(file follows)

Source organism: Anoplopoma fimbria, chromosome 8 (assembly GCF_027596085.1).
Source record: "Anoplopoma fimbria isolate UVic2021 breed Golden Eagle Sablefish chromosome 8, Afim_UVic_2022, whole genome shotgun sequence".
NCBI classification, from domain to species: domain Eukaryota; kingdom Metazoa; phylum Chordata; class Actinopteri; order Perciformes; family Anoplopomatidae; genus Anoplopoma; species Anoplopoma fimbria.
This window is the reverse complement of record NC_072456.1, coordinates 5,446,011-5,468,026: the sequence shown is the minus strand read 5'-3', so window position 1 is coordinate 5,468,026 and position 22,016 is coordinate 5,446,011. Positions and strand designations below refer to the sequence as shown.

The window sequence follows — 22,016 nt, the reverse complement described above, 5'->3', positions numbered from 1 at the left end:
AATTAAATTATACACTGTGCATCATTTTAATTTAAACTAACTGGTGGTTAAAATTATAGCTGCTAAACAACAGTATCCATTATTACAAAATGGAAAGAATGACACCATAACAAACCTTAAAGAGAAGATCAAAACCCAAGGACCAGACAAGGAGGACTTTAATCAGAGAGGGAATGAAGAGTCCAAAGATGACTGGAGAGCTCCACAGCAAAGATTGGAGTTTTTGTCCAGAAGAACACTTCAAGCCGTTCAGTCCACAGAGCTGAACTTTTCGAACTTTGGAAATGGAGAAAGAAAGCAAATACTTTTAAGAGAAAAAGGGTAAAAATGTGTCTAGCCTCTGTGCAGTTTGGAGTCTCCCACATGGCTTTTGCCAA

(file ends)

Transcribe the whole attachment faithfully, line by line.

Source organism: Anoplopoma fimbria, chromosome 8 (assembly GCF_027596085.1).
Source record: "Anoplopoma fimbria isolate UVic2021 breed Golden Eagle Sablefish chromosome 8, Afim_UVic_2022, whole genome shotgun sequence".
NCBI classification, from domain to species: domain Eukaryota; kingdom Metazoa; phylum Chordata; class Actinopteri; order Perciformes; family Anoplopomatidae; genus Anoplopoma; species Anoplopoma fimbria.
This window is the reverse complement of record NC_072456.1, coordinates 5,446,011-5,468,026: the sequence shown is the minus strand read 5'-3', so window position 1 is coordinate 5,468,026 and position 22,016 is coordinate 5,446,011. Positions and strand designations below refer to the sequence as shown.

The window sequence follows — 22,016 nt, the reverse complement described above, 5'->3', positions numbered from 1 at the left end:
AATTAAATTATACACTGTGCATCATTTTAATTTAAACTAACTGGTGGTTAAAATTATAGCTGCTAAACAACAGTATCCATTATTACAAAATGGAAAGAATGACACCATAACAAACCTTAAAGAGAAGATCAAAACCCAAGGACCAGACAAGGAGGACTTTAATCAGAGAGGGAATGAAGAGTCCAAAGATGACTGGAGAGCTCCACAGCAAAGATTGGAGTTTTTGTCCAGAAGAACACTTCAAGCCGTTCAGTCCACAGAGCTGAACTTTTCGAACTTTGGAAATGGAGAAAGAAAGCAAATACTTTTAAGAGAAAAAGGGTAAAAATGTGTCTAGCCTCTGTGCAGTTTGGAGTCTCCCACATGGCTTTTGCCAA